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London Radical BookfairRESILIENCE: THE GOVERNANCE OF COMPLEXITY

A new book by David Chandler

BOOK LAUNCH AND ROUNDTABLE

Speakers: David Chandler (University of Westminster), Julian Reid (University of Lapland), Phil Hammond (London South Bank University)

Books will be 20% off cover price and there will be wine and nibbles (sponsored by Routledge and the Department of Politics and International Relations, University of Westminster)

Time: 6.00 – 8.00pm, Wednesday 14 May 2014
Venue: Westminster Forum, 5th Floor, 32-38 Wells Street (5 mins from Oxford Circus), University of Westminster.

Resilience: The Governance of Complexity
(Routledge: Critical Issues in Global Politics)
Amazon page: http://www.amazon.co.uk/Resilience-Governance-Complexity-Critical-Politics/dp/0415741408/ref=dp_return_1?ie=UTF8&n=266239&s=books

Resilience has become a central concept in government policy understandings over the last decade. In our complex, global and interconnected world, resilience appears to be the policy ‘buzzword’ of choice, alleged to be the solution to a wide and ever-growing range of policy issues. This book analyses the key aspects of resilience-thinking and highlights how resilience impacts upon traditional conceptions of governance.

This concise and accessible book investigates how resilience-thinking adds new insights into how politics (both domestically and internationally) is understood to work and how problems are perceived and addressed; from educational training in schools to global ethics and from responses to shock events and natural disasters to long-term international policies to promote peace and development. This book also raises searching questions about how resilience-thinking influences the types of knowledge and understanding we value and challenges traditional conceptions of social and political processes.

It sets forward a new and clear conceptualisation of resilience, of use to students, academics and policy-makers, emphasising the links between the rise of resilience and awareness of the complex nature of problems and policy-making.

Table of contents: 1. Introduction: The Rise of Resilience, Part One: Thematics 2. Governing Complexity 3. Resilience: Putting Life to Work Part Two: Resilience and the International 4. The Politics of Limits: The Rise of Complexity in Peacebuilding, 5. The ‘Everyday’ Policy Solution: Culture, from Limit to Resource 6. A New Global Ethic: The Transformative Power of the Embedded Subject Part Three: The Politics of Resilience 7. Revealing the Public: The Reality of the Event and the Banality of Evil 8. The Democracy of Participation 9. The Poverty of Post-Humanism 10. Conclusion: Resilience, the Promise of Complexity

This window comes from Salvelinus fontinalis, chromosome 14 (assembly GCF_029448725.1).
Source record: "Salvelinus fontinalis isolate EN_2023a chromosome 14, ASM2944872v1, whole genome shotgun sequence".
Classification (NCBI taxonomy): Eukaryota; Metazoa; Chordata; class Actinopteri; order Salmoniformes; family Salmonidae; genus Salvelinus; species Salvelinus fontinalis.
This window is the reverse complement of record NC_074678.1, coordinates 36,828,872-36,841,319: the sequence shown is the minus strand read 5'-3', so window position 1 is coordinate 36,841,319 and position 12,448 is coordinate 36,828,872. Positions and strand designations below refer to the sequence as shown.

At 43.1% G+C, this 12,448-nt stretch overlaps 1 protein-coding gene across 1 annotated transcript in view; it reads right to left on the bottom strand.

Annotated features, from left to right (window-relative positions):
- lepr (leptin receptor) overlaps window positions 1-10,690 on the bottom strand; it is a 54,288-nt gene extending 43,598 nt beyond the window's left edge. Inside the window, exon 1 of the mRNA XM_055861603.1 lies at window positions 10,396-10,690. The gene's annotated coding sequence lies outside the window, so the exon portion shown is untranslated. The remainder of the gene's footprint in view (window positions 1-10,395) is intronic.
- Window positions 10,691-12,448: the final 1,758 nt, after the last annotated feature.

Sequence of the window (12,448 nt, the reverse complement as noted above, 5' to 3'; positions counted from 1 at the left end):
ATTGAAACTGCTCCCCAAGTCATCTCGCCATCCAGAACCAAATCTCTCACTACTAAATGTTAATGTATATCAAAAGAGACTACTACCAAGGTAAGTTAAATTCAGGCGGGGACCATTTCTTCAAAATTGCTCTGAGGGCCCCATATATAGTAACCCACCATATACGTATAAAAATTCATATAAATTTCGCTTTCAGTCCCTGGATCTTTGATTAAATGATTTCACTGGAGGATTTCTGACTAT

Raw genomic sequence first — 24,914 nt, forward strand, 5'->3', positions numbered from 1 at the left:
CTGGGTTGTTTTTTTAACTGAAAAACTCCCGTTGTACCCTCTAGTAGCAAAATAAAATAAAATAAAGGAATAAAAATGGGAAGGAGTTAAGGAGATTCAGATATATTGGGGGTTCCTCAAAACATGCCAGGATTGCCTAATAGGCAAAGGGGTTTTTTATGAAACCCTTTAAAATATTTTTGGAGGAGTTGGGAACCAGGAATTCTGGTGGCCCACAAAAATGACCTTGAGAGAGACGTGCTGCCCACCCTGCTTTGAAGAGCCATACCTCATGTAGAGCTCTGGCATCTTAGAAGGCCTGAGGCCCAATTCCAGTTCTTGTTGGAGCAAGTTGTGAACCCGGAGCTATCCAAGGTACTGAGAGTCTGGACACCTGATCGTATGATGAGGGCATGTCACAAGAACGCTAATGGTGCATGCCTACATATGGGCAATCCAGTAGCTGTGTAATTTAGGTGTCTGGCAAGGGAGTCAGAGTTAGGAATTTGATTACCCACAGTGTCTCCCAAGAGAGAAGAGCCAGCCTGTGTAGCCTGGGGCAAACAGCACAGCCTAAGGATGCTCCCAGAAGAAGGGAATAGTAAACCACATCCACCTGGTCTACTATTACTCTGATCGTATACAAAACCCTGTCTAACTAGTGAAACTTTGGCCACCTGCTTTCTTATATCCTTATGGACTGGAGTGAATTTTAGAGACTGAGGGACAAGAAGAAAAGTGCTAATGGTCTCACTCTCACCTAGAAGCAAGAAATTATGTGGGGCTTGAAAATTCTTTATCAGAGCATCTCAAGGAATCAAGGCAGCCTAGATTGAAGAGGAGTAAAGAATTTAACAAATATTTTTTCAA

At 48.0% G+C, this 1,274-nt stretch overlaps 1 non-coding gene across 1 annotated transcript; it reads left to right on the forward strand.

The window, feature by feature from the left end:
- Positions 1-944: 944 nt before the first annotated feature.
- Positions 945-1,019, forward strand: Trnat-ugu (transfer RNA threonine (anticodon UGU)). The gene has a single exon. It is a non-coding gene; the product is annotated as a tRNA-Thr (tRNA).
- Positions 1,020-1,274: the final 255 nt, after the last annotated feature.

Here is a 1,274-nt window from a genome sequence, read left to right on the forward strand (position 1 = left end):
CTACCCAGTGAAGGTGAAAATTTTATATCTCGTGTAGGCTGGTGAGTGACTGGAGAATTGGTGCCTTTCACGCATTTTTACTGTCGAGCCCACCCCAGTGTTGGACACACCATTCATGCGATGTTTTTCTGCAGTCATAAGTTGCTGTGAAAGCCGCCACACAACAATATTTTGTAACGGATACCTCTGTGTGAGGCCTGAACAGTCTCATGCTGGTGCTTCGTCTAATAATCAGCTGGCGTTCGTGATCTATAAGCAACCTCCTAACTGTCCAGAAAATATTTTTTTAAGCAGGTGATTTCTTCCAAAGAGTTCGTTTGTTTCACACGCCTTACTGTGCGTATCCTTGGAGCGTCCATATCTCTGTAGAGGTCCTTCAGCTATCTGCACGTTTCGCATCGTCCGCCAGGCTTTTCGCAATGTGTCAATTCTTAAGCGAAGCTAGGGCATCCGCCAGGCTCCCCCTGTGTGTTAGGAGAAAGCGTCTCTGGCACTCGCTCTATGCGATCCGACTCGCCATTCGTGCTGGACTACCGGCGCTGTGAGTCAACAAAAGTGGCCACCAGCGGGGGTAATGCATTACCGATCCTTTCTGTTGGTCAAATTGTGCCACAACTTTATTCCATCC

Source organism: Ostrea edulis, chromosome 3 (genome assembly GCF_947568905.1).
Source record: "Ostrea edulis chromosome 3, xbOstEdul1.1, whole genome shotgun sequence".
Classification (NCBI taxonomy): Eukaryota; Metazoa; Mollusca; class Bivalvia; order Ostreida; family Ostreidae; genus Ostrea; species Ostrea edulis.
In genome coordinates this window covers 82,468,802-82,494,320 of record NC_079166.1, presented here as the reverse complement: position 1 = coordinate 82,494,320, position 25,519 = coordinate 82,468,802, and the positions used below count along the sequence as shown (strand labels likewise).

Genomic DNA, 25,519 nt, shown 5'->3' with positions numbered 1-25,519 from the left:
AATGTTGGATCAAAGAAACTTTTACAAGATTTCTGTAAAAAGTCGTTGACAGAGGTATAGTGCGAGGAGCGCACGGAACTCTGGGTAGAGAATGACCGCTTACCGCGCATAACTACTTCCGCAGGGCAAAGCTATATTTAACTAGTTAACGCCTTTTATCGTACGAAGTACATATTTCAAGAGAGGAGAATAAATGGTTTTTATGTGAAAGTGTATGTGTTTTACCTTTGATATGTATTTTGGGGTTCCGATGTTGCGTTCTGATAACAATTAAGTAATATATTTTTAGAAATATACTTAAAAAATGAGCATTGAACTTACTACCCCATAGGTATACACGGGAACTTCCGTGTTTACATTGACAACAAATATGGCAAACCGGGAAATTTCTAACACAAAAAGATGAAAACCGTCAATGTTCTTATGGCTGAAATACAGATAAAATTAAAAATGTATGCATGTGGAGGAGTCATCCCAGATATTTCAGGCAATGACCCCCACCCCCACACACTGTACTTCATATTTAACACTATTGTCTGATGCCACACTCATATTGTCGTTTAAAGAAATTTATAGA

Review: David Chandler’s Resilience takes a fashionably vague catchword and subjects it to a masterful critique and reconstruction. In his words, resilience is ‘a way of thinking about how we think about the being of being.’ As such it is nothing less than an epistemic revolution in the making, a shift in what, following Foucault, it is possible to think. Nicholas Onuf, Professor Emeritus, Department of Politics and International Relations, Florida International University, USA.

About the Author: David Chandler is Professor of International Relations and Director of the Centre for the Study of Democracy, Department of Politics and International Relations, University of Westminster. He is the founding editor of the journal Resilience: International Policies, Practices and Discourses. His recent books include: Hollow Hegemony: Rethinking Global Politics, Power and Resistance (Pluto, 2009); International Statebuilding: The Rise of Post-Liberal Governance (Routledge, Critical Issues in Global Politics, 2010); and Freedom vs Necessity in International Relations: Human-Centred Approaches to Security and Development (Zed, 2013).

David Chandler, Professor of International Relations, Director of the Centre for the Study of Democracy, Department of Politics and International Relations, University of Westminster, 32-38 Wells Street, London, W1T 3UW. Tel: ++44 (0)776 525 3073.

Journal Editor, Resilience: International Policies, Practices and Discourses: http://www.tandfonline.com/loi/resi20

Amazon books page: http://www.amazon.co.uk/David-Chandler/e/B001HCXV7Y/ref=ntt_dp_epwbk_0 ;

Personal website: http://www.davidchandler.org/;
Twitter: @DavidCh27992090

 

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Engineering

Engineering

INTERROGATING URBAN CRISIS

CALL FOR PAPERS – URBAN STUDIES/URBAN STUDIES FOUNDATION SPONSORED CONFERENCE: “INTERROGATING URBAN CRISIS: GOVERNANCE, CONTESTATION AND CRITIQUE”: DE MONTFORTUNIVERSITY, LEICESTER, MONDAY 9TH – WEDNESDAY 11TH SEPTEMBER 2013

Urban research is pre-occupied with the implications of an enduring economic crisis, which poses challenges and threats to cities far beyond those directly caught up in the crash. Yet, comparative research on the urban dimensions of crisis is still at a premium. Inspired by the Urban Studies/Urban Studies Foundation mission to promote critical and comparative urban research, we invite contributions from established academics, early career researchers, graduate students and critical governors and activists worldwide, addressing our conference theme: ‘Interrogating Urban Crisis: Governance, Contestation and Critique’. How is crisis understood, narrated, governed, contested and researched from the perspective of cities and urban societies, in and beyond places directly affected by the crash? Can cities in the West learn from counterparts in the East and South about evading, contesting and overcoming crises – or vice-versa?